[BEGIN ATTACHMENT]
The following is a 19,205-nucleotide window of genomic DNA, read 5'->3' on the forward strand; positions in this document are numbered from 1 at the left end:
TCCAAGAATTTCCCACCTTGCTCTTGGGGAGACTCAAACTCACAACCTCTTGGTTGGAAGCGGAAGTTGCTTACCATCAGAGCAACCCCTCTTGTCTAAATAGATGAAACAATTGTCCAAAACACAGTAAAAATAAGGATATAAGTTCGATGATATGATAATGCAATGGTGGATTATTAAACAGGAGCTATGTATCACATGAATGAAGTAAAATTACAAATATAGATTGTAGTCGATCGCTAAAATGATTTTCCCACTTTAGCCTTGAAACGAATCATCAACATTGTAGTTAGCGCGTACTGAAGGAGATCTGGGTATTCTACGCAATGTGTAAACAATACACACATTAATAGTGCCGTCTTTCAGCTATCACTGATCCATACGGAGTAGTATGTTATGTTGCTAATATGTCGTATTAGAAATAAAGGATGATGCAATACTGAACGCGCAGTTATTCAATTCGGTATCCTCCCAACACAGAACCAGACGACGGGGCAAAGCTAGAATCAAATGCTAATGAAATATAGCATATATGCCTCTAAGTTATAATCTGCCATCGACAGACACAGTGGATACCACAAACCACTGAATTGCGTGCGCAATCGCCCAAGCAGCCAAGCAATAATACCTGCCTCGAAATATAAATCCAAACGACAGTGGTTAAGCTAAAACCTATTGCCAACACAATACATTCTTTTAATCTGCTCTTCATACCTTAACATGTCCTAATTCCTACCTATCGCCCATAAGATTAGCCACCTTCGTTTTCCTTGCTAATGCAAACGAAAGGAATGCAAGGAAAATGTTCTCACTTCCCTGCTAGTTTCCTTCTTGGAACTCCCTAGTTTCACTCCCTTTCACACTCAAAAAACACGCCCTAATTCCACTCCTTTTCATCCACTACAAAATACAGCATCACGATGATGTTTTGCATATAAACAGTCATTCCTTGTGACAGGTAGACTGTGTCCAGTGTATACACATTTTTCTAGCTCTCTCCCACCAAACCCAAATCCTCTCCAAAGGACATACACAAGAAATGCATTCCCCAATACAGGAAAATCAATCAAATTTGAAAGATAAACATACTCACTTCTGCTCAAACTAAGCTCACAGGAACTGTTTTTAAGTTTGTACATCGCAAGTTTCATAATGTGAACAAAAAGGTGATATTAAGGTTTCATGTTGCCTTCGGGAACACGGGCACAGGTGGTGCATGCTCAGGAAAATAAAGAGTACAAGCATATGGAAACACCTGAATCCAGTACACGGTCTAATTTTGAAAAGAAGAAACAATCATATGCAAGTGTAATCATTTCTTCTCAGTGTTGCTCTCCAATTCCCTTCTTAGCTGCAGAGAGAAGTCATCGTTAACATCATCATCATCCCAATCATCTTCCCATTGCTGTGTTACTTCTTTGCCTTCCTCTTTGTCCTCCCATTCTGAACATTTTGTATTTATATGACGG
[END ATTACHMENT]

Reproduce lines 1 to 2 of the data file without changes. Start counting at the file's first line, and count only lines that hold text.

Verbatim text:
The following is a 19,205-nucleotide window of genomic DNA, read 5'->3' on the forward strand; positions in this document are numbered from 1 at the left end:
TCCAAGAATTTCCCACCTTGCTCTTGGGGAGACTCAAACTCACAACCTCTTGGTTGGAAGCGGAAGTTGCTTACCATCAGAGCAACCCCTCTTGTCTAAATAGATGAAACAATTGTCCAAAACACAGTAAAAATAAGGATATAAGTTCGATGATATGATAATGCAATGGTGGATTATTAAACAGGAGCTATGTATCACATGAATGAAGTAAAATTACAAATATAGATTGTAGTCGATCGCTAAAATGATTTTCCCACTTTAGCCTTGAAACGAATCATCAACATTGTAGTTAGCGCGTACTGAAGGAGATCTGGGTATTCTACGCAATGTGTAAACAATACACACATTAATAGTGCCGTCTTTCAGCTATCACTGATCCATACGGAGTAGTATGTTATGTTGCTAATATGTCGTATTAGAAATAAAGGATGATGCAATACTGAACGCGCAGTTATTCAATTCGGTATCCTCCCAACACAGAACCAGACGACGGGGCAAAGCTAGAATCAAATGCTAATGAAATATAGCATATATGCCTCTAAGTTATAATCTGCCATCGACAGACACAGTGGATACCACAAACCACTGAATTGCGTGCGCAATCGCCCAAGCAGCCAAGCAATAATACCTGCCTCGAAATATAAATCCAAACGACAGTGGTTAAGCTAAAACCTATTGCCAACACAATACATTCTTTTAATCTGCTCTTCATACCTTAACATGTCCTAATTCCTACCTATCGCCCATAAGATTAGCCACCTTCGTTTTCCTTGCTAATGCAAACGAAAGGAATGCAAGGAAAATGTTCTCACTTCCCTGCTAGTTTCCTTCTTGGAACTCCCTAGTTTCACTCCCTTTCACACTCAAAAAACACGCCCTAATTCCACTCCTTTTCATCCACTACAAAATACAGCATCACGATGATGTTTTGCATATAAACAGTCATTCCTTGTGACAGGTAGACTGTGTCCAGTGTATACACATTTTTCTAGCTCTCTCCCACCAAACCCAAATCCTCTCCAAAGGACATACACAAGAAATGCATTCCCCAATACAGGAAAATCAATCAAATTTGAAAGATAAACATACTCACTTCTGCTCAAACTAAGCTCACAGGAACTGTTTTTAAGTTTGTACATCGCAAGTTTCATAATGTGAACAAAAAGGTGATATTAAGGTTTCATGTTGCCTTCGGGAACACGGGCACAGGTGGTGCATGCTCAGGAAAATAAAGAGTACAAGCATATGGAAACACCTGAATCCAGTACACGGTCTAATTTTGAAAAGAAGAAACAATCATATGCAAGTGTAATCATTTCTTCTCAGTGTTGCTCTCCAATTCCCTTCTTAGCTGCAGAGAGAAGTCATCGTTAACATCATCATCATCCCAATCATCTTCCCATTGCTGTGTTACTTCTTTGCCTTCCTCTTTGTCCTCCCATTCTGAACATTTTGTATTTATATGACGG